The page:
This makes it difficult to distinguish in the console output from another test class with 10 unit test methods, of which 9 run almost instantly and 1 takes almost 10 seconds to run. In this case, the test class would take about 10 seconds to run (because of the one slow test method), but the maven-surefire-plugin console output would be effectively the same:

Running com.package.SlowParallelTest Tests run: 10, Failures: 0, Errors: 0, Skipped: 0, Time elapsed: 10.0 sec - in com.package.SlowParallelTest

Ideally, I would like the time elapsed to indicate how long the test class took to run (in parallel), not the aggregate time taken to run the methods separately (as if single-threaded).

So, my question(s) is/are:

  1. Is there maven-surefire-plugin setting that I am missing, so that the print summary would show time taken per class rather than aggregate for methods?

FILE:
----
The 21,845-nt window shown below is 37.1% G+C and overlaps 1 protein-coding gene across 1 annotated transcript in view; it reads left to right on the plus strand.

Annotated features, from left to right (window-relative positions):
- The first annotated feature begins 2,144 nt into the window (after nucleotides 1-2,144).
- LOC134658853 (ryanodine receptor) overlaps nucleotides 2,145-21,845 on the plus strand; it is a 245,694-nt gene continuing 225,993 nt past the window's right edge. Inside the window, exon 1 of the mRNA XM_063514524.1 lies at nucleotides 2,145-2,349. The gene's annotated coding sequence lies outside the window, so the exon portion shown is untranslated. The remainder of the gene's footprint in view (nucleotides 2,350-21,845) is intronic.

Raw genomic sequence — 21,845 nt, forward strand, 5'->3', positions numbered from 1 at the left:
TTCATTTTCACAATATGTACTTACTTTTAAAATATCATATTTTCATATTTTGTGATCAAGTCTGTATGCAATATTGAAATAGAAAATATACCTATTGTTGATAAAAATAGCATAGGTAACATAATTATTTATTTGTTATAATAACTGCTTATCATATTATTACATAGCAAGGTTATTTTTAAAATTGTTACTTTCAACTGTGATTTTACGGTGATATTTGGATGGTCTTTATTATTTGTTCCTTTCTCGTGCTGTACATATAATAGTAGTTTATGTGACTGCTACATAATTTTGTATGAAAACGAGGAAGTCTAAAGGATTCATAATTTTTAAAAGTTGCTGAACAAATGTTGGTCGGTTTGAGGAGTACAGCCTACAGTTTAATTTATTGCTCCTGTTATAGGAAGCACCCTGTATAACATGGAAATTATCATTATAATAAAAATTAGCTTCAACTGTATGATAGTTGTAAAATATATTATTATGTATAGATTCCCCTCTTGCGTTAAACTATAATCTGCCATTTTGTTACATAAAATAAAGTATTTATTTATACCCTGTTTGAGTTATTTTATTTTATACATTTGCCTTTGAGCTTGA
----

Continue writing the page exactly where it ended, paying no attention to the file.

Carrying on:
2. Is this is a known "bug" (or "feature") in the maven-surefire-plugin? (I've checked the SureFire JIRA, but couldn't find anything like this.)
  3. Is there an alternative way for me to identify which tests are taking a long time and are therefore prime for optimisation.

EDIT:

I've tried playing with some additional configuration settings. Curiously, adding the the following to the configuration in the .pom seems to change the time elapsed in the console output to be the time taken in running the test class - however, this is (in my mind) counter-intuitive, since these settings are the default settings:

    <configuration>
      ...
      <forkCount>1</forkCount>
      <reuseForks>true</reuseForks>
    </configuration>

 Answers

45